FinCEN Issues Amended Advisory on Ransomware and Use of Financial System to Facilitate Ransom Payments
On November 8, 2021, the United States Treasury’s Financial Crimes Enforcement Network (FinCEN) released an updated advisory on ransomware and the use of financial systems to pay ransoms, replacing its earlier October 1, 2020 advisory.
The update, which is a direct result of the increase in ransomware attacks on the United States’ infrastructure in 2021, include identifying new trends in ransomware and their associated payments. Between January 1, 2021 and June 30, 2021, FinCEN reported 635 ransomware suspicious activity reports (SAR), a 30% increase from the whole calendar year of 2020.The 2021 attacks during H1 2021 cost U.S. businesses an estimated $590 million, again already more than the entirety of 2020.
Because of the nature of financial institutions’ data (personal and financial client information, trading models, business strategies, and all assets under management), they are prime targets for cybercriminals. Financial service firms are 300% more likely to suffer a cyberattack than other organizations in other sectors.
Aside from financial services, other commonly affected industries are manufacturing/food production, energy, legal services, insurance, education, and health care. For firms who invest in these industries, this adds a secondary opportunity to lose data, money, and repute.
Emerging Ransomware Trends
In the October 1, 2020 advisory, FinCEN outlined five ransomware trends financial institutions should watch out for, such as extortion schemes, use of Anonymity-Enhanced Cryptocurrencies (AECs), ransomware criminals forming partnerships and sharing resources, use of “fileless” ransomware”, and “big game” hunting schemes. For more the most updated information on the previously observed trends, please reference pages 4-6 in the updated advisory.
In addition to the original advisory’s list of ransomware trends, FinCEN updated their catalogue of common ransomware tactics to include two new methods to protect their illegal gains, both of which relate to Convertible Virtual Currency (CVC):
- Unregistered CVC Mixing Services – Cybercriminals use mixers to “break” any connection between the sender and receiver of the CVC ransom payment. A mixer combines CVC of other users and chunks the transaction into smaller pieces that pass through several different intermediary accounts. This CVC is then traded to other sources for different CVC of equal value.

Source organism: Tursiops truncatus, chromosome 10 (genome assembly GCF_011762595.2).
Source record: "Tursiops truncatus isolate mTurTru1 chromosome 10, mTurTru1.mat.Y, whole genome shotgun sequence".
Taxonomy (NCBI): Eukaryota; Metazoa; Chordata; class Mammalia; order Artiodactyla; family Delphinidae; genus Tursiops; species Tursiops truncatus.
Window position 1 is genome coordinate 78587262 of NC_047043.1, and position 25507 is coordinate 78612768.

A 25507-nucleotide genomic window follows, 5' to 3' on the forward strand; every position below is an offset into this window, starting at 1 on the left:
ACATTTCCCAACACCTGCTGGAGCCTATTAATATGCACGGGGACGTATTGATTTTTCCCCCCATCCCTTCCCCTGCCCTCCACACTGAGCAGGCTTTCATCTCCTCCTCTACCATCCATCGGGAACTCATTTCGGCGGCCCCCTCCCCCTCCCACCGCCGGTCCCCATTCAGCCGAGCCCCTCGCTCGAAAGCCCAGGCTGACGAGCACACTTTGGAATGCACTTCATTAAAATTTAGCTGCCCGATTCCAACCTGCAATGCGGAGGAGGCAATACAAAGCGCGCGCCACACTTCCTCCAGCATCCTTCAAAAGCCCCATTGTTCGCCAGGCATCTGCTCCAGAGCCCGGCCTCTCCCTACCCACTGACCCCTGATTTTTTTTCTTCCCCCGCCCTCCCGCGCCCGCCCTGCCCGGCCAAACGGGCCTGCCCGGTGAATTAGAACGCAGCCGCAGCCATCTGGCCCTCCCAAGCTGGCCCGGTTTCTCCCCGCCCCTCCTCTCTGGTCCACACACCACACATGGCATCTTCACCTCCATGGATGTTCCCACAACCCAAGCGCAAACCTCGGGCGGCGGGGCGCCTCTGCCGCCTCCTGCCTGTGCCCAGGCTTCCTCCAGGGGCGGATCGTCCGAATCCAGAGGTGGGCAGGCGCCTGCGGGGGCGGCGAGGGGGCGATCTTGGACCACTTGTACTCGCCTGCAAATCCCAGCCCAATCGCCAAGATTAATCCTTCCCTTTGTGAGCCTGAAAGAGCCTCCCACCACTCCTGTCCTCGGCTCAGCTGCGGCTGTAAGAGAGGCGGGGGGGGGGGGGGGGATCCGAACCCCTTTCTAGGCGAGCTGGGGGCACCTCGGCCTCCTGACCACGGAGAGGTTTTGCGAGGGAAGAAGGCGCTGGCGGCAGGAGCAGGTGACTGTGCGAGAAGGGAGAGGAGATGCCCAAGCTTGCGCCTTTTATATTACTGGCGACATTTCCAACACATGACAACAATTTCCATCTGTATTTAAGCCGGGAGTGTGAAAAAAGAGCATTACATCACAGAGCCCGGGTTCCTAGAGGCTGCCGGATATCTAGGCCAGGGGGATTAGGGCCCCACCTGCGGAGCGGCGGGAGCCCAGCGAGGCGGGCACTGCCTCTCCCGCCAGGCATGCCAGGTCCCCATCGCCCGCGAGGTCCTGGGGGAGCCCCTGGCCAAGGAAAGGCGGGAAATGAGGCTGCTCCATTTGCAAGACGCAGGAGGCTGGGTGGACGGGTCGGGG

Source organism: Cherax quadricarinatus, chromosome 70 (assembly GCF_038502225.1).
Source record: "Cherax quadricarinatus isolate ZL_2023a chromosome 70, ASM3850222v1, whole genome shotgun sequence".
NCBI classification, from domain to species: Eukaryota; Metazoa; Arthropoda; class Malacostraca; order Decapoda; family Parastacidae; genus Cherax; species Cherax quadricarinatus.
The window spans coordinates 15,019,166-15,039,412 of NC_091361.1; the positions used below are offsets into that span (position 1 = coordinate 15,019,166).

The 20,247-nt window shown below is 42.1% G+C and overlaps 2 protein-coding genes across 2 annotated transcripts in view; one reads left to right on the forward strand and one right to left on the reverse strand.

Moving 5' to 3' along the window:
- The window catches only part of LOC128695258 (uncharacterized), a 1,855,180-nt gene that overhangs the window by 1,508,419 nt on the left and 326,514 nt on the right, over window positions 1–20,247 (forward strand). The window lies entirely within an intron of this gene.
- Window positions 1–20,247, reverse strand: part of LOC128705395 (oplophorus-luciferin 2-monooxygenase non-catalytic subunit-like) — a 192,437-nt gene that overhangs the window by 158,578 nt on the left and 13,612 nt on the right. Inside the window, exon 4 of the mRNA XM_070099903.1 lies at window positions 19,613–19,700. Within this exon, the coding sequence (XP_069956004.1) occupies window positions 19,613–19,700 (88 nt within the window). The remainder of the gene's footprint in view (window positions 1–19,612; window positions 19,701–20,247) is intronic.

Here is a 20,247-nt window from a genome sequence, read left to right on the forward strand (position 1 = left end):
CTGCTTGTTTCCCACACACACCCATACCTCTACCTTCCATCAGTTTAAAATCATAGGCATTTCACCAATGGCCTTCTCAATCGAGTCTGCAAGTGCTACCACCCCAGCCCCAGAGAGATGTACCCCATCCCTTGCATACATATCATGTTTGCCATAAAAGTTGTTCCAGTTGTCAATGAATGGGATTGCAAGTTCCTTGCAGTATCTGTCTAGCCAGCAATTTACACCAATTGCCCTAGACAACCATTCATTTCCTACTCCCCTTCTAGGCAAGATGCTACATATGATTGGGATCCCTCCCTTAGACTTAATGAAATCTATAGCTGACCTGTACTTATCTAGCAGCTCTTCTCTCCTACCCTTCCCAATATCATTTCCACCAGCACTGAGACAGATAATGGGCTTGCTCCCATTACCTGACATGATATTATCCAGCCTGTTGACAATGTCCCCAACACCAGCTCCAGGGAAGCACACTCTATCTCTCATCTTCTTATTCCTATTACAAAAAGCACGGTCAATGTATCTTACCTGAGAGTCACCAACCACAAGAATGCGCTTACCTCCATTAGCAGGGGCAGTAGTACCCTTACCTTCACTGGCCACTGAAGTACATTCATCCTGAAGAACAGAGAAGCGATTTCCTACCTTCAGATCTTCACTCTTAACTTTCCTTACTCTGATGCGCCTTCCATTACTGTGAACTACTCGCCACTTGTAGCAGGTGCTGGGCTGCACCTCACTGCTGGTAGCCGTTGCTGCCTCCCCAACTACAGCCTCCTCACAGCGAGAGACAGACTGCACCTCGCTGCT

- Cashing Out Through Foreign CVC Exchanges – Cybercriminals use CVC exchanges with lax compliance controls or operations in jurisdictions with minimal regulatory oversight. CVC is then converted to legal tender or fiat currency to incorporate back into the economy.
Not only are financial institutions at risk of falling victim to ransomware, but they also have regulatory obligations related to reporting suspicious activity to protect the U.S. financial system. Though these regulatory responsibilities do not change in the advisory update, they are important to highlight given the increased likelihood of responding to attacks.
Bank Secrecy Act (BSA)
Under the BSA requirements, financial institutions must determine if filing a SAR is required in the wake of a ransomware attack. Reportable activities can involve transactions (such as payments made my financial institutions) related to criminal activities like extortion or unauthorized electronic intrusions.
A SAR must be filed if a transaction:
- Totaling $5,000 (or $2,000 for Money Services Businesses) or more is known or suspected by a financial institution to involve funds originating from illicit activity.
- Disguises funds from illicit activity.
- Evades BSA regulations.
- Lacks a business or apparent business purpose.